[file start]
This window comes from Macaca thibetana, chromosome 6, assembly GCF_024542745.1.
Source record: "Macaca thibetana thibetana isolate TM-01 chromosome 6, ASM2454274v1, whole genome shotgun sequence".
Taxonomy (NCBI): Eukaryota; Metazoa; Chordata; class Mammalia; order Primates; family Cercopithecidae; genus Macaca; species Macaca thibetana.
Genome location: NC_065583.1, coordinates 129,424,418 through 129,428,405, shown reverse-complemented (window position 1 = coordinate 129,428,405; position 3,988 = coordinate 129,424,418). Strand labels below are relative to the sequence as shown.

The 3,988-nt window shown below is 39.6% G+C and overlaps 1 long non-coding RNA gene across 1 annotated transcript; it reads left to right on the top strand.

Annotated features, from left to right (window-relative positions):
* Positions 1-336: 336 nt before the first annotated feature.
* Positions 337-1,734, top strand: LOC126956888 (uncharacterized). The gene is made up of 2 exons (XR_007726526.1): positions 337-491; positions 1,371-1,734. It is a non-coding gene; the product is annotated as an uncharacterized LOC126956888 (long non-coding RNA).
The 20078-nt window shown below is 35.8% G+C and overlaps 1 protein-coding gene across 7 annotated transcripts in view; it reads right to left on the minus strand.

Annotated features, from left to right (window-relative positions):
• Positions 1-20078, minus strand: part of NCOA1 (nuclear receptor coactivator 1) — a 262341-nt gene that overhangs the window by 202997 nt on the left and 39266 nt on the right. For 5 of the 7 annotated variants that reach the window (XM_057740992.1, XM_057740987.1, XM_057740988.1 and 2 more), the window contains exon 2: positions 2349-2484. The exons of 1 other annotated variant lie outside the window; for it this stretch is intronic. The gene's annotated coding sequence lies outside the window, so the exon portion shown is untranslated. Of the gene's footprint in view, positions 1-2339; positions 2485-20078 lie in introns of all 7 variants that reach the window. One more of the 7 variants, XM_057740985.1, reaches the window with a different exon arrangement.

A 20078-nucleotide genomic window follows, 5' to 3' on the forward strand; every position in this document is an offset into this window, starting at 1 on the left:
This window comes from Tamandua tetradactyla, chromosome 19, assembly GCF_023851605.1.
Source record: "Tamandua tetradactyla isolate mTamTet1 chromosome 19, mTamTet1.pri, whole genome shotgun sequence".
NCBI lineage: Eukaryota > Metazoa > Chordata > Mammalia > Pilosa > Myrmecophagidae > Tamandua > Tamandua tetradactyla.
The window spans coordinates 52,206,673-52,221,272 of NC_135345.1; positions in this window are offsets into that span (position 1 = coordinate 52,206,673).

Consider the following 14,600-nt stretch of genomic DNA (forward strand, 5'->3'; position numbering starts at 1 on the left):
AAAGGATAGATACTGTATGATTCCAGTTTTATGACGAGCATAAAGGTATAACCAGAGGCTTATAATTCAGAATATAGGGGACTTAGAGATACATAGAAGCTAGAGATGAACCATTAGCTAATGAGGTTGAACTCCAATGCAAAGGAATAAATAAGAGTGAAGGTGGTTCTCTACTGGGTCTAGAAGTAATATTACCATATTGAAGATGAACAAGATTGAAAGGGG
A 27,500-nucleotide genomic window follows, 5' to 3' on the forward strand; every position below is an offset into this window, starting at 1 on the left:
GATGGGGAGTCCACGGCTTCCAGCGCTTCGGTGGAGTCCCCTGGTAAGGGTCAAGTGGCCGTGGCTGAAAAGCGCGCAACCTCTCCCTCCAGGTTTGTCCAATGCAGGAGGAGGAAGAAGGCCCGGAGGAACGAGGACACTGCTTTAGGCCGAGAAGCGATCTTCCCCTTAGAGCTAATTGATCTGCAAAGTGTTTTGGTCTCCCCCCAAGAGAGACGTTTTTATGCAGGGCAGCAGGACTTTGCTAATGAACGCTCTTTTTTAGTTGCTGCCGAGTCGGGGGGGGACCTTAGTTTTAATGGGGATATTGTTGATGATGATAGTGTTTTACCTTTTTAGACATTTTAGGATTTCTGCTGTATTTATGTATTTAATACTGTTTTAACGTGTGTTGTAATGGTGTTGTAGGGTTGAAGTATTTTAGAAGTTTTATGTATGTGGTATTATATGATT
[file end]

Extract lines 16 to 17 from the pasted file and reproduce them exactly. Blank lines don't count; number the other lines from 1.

The window spans coordinates 52,206,673-52,221,272 of NC_135345.1; positions in this window are offsets into that span (position 1 = coordinate 52,206,673).

Consider the following 14,600-nt stretch of genomic DNA (forward strand, 5'->3'; position numbering starts at 1 on the left):